In late February OPM put out a memo entitled “OPM Unveils New USAJOBS Features for Federal Job Seekers”. In the memo, it described the changes they had made and would continue to make through the end of 2016 to the USAJOBS website millions of applicants use to try and find federal employment.
Forgive those who might read this with caution about potential “streamlining” by the government on hiring, especially those who have been through the site personally. The federal hiring process is just not easy and there has been talk to change it for years.
In just the research via online searches for this article, I found instances dated July 2009, May 2010, December 2014 and all the way back in November 2002 where news articles, FedSmith included, discussed either bills in Congress or leaders of OPM and other agencies saying they were going to change things for the better. Will this time be different?
One area of concern that suggests there is a long way to go are the specific changes to the online application process listed in the memo. Here they are taken directly from it:
- Track progress of an application on USAJOBS
- Check on required documents for a position without leaving the application process
- Save progress on a pending application
- Add, build, view or delete a resume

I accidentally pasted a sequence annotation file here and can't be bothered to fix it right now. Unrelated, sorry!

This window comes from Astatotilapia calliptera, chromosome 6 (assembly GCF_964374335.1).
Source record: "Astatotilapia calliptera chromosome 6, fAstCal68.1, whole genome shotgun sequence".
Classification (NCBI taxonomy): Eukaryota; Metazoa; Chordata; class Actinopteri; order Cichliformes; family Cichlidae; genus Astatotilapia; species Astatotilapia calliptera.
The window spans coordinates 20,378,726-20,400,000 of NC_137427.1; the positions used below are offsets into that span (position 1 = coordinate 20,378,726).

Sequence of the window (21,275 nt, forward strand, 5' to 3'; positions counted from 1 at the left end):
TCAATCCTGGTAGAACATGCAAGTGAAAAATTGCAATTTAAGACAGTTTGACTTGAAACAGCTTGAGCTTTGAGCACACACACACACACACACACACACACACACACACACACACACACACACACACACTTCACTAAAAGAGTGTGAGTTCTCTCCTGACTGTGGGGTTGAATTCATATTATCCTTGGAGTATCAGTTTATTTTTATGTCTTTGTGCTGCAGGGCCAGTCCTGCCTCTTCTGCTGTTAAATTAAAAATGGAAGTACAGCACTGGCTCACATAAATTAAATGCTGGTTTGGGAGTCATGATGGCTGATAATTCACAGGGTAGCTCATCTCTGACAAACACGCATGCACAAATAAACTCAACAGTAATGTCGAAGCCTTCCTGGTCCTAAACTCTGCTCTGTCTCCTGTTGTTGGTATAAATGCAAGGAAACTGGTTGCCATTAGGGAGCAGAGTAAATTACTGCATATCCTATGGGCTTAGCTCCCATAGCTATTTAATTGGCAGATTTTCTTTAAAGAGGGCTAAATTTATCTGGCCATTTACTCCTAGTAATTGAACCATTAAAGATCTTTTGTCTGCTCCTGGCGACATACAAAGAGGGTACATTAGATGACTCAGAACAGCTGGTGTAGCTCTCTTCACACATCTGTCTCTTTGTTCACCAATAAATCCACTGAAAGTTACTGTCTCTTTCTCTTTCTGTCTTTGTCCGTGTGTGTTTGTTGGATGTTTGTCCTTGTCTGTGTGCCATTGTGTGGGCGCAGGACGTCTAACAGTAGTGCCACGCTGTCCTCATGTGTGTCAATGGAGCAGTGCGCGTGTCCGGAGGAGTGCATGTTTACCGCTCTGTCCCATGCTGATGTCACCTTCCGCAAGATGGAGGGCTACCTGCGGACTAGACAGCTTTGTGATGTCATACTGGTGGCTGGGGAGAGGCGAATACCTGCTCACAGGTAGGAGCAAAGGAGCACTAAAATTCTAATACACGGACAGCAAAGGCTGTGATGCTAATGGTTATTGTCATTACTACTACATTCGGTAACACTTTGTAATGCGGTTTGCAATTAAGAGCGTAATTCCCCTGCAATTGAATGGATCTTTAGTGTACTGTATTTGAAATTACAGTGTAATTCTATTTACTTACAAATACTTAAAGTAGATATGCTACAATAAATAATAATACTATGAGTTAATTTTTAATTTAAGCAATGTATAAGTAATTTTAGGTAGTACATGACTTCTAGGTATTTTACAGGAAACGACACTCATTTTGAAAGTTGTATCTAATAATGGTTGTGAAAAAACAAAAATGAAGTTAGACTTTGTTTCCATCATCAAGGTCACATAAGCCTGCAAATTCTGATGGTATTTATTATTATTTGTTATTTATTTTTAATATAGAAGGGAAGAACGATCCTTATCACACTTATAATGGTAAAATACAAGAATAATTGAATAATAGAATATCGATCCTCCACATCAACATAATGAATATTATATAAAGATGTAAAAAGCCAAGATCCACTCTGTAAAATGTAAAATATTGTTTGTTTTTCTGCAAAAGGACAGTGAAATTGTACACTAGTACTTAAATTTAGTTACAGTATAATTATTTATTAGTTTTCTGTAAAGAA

- Attach, view or delete resumes and other required documents
- Review the final application on USAJOBS before official submission to an agency
What is difficult to understand about this is, say you are a lifelong private sector employee, or alternatively a young college graduate considering federal employment. Your world consists of emailed PDFs, recruiters, Google Docs and LinkedIn, and your potential employer puts out a memo in 2016 saying they just recently updated their system to allow you to attach a resume to your submission and to review the application before submitting it?
For those out there who don’t already understand the tremendous employee benefits available through the government, which make whatever hiring process they require entirely worth it, they might stop right there. Millions of smart people aren’t aware of the benefits and do just that.
There is a difference between quantity of federal employees and attracting the quality candidates. That seems to be where it becomes a political issue.
It wouldn’t seem very logical for anyone in government to fight against taking steps to streamline hiring practices and increase recruiting. But there are enormous and very well-known fights going on regarding quantity of employees and spending in general, and those will continue to occur.
Since 1962, which is the earliest date OPM posts it, federal employment has continually been reduced. There are fewer federal workers today than there were that year. In 1962, there were 5.354 million federal employees and in 2014 there were 4.185 million.
Over that same time period, the act of operating the government has become much more complicated, and we have added about 140 million people to the population according to the census data.
Politics aside though, somehow the issue of quantity has to be separated from the steps necessary to find quality. Many of those currently there are quality; I personally can attest to that. They work hard, make a contribution and are proud of what they do. But with the workforce aging, change has to happen faster to allow the next generation of leaders to step in to public service.
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